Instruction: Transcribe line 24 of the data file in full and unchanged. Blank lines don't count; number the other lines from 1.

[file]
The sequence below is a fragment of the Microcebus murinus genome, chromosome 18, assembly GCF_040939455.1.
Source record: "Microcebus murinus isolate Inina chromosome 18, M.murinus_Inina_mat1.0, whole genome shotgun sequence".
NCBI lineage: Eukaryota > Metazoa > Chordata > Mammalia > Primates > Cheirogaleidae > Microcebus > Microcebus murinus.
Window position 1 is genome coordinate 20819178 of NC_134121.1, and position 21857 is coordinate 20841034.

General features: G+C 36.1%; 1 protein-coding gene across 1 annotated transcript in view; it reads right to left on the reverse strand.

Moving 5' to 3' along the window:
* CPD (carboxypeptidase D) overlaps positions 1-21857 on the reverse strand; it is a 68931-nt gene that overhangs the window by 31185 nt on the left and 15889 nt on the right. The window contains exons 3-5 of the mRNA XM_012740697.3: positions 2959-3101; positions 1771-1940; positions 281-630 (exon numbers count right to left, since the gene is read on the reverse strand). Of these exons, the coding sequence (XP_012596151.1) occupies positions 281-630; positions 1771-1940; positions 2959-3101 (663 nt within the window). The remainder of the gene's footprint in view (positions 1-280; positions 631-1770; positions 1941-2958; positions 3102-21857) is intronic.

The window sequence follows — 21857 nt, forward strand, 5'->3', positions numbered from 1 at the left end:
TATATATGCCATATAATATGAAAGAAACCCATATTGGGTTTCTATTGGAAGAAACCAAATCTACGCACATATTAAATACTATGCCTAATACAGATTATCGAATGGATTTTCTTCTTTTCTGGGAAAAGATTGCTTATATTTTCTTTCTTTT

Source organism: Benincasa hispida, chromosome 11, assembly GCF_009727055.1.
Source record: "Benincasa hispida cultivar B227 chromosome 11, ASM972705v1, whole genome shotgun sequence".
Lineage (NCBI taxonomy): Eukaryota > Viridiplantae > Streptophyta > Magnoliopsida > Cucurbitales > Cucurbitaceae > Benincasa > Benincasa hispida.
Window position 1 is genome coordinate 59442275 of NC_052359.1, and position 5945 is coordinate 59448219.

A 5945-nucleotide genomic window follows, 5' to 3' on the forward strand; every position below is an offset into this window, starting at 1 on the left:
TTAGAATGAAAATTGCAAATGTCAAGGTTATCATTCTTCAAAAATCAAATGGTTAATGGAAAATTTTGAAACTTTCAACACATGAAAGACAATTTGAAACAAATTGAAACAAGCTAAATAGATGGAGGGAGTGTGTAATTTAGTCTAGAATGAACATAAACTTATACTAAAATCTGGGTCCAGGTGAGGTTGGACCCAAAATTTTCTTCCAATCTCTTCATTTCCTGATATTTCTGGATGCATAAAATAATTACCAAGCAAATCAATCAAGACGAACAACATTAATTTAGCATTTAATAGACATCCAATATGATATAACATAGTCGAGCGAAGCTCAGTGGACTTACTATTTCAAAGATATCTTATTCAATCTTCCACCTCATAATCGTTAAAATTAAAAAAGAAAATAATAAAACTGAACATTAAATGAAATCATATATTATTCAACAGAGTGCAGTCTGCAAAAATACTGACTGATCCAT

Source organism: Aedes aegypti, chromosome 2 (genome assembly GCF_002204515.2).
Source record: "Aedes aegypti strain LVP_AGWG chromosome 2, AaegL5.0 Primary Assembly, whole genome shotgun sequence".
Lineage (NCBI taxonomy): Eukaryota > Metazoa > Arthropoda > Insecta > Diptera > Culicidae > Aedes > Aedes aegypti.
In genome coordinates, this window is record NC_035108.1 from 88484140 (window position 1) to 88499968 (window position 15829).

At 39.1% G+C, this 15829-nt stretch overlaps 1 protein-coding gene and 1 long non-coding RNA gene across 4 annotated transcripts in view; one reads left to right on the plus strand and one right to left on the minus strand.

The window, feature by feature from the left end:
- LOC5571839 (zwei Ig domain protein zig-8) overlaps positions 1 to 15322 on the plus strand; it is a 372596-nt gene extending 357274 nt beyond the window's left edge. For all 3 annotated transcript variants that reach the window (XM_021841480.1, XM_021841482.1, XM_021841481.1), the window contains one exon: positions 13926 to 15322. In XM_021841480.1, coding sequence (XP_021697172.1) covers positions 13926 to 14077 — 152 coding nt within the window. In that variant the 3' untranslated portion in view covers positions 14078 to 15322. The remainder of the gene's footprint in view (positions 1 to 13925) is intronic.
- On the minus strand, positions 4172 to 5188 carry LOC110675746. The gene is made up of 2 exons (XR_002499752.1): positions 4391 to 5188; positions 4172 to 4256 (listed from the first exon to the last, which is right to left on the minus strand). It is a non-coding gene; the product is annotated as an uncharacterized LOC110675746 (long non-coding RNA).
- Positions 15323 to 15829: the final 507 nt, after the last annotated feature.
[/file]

- Positions 15323 to 15829: the final 507 nt, after the last annotated feature.